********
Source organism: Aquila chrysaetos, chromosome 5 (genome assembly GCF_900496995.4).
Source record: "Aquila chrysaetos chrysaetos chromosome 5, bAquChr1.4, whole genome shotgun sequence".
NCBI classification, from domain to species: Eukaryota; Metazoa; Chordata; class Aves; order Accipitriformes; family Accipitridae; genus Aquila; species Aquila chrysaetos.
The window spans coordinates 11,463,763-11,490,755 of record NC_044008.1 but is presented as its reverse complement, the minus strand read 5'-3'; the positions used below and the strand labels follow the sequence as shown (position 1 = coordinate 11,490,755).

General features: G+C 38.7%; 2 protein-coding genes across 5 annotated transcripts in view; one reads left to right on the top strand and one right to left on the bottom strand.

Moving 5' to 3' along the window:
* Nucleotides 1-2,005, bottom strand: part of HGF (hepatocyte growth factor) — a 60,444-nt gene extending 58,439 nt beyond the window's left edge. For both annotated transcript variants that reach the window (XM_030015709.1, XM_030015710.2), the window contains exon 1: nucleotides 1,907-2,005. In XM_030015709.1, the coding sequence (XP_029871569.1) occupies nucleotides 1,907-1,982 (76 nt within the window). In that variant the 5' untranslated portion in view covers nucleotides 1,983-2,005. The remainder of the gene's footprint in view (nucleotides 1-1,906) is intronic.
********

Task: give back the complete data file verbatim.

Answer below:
Source organism: Aquila chrysaetos, chromosome 5 (genome assembly GCF_900496995.4).
Source record: "Aquila chrysaetos chrysaetos chromosome 5, bAquChr1.4, whole genome shotgun sequence".
NCBI classification, from domain to species: Eukaryota; Metazoa; Chordata; class Aves; order Accipitriformes; family Accipitridae; genus Aquila; species Aquila chrysaetos.
The window spans coordinates 11,463,763-11,490,755 of record NC_044008.1 but is presented as its reverse complement, the minus strand read 5'-3'; the positions used below and the strand labels follow the sequence as shown (position 1 = coordinate 11,490,755).

General features: G+C 38.7%; 2 protein-coding genes across 5 annotated transcripts in view; one reads left to right on the top strand and one right to left on the bottom strand.

Moving 5' to 3' along the window:
* Nucleotides 1-2,005, bottom strand: part of HGF (hepatocyte growth factor) — a 60,444-nt gene extending 58,439 nt beyond the window's left edge. For both annotated transcript variants that reach the window (XM_030015709.1, XM_030015710.2), the window contains exon 1: nucleotides 1,907-2,005. In XM_030015709.1, the coding sequence (XP_029871569.1) occupies nucleotides 1,907-1,982 (76 nt within the window). In that variant the 5' untranslated portion in view covers nucleotides 1,983-2,005. The remainder of the gene's footprint in view (nucleotides 1-1,906) is intronic.